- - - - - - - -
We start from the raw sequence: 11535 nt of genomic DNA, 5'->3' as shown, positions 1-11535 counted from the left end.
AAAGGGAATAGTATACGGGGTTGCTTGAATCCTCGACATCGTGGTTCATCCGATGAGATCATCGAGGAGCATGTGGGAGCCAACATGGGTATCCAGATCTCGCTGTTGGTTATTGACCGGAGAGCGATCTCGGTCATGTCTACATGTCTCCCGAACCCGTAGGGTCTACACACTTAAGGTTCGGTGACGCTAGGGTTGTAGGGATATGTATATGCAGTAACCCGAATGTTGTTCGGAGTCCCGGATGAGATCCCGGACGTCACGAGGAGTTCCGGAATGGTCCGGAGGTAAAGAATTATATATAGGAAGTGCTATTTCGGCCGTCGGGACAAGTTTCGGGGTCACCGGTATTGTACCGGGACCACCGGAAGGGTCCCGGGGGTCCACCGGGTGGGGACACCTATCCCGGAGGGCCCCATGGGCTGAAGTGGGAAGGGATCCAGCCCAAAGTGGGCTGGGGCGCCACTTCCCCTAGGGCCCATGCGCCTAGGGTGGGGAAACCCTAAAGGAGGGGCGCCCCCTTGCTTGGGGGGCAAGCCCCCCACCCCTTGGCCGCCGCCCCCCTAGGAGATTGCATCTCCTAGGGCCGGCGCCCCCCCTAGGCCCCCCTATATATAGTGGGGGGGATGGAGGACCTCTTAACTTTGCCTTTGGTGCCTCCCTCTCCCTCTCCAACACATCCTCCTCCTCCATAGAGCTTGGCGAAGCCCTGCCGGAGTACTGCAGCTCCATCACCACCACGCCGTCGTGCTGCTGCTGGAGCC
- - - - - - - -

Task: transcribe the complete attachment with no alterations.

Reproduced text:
We start from the raw sequence: 11535 nt of genomic DNA, 5'->3' as shown, positions 1-11535 counted from the left end.
AAAGGGAATAGTATACGGGGTTGCTTGAATCCTCGACATCGTGGTTCATCCGATGAGATCATCGAGGAGCATGTGGGAGCCAACATGGGTATCCAGATCTCGCTGTTGGTTATTGACCGGAGAGCGATCTCGGTCATGTCTACATGTCTCCCGAACCCGTAGGGTCTACACACTTAAGGTTCGGTGACGCTAGGGTTGTAGGGATATGTATATGCAGTAACCCGAATGTTGTTCGGAGTCCCGGATGAGATCCCGGACGTCACGAGGAGTTCCGGAATGGTCCGGAGGTAAAGAATTATATATAGGAAGTGCTATTTCGGCCGTCGGGACAAGTTTCGGGGTCACCGGTATTGTACCGGGACCACCGGAAGGGTCCCGGGGGTCCACCGGGTGGGGACACCTATCCCGGAGGGCCCCATGGGCTGAAGTGGGAAGGGATCCAGCCCAAAGTGGGCTGGGGCGCCACTTCCCCTAGGGCCCATGCGCCTAGGGTGGGGAAACCCTAAAGGAGGGGCGCCCCCTTGCTTGGGGGGCAAGCCCCCCACCCCTTGGCCGCCGCCCCCCTAGGAGATTGCATCTCCTAGGGCCGGCGCCCCCCCTAGGCCCCCCTATATATAGTGGGGGGGATGGAGGACCTCTTAACTTTGCCTTTGGTGCCTCCCTCTCCCTCTCCAACACATCCTCCTCCTCCATAGAGCTTGGCGAAGCCCTGCCGGAGTACTGCAGCTCCATCACCACCACGCCGTCGTGCTGCTGCTGGAGCC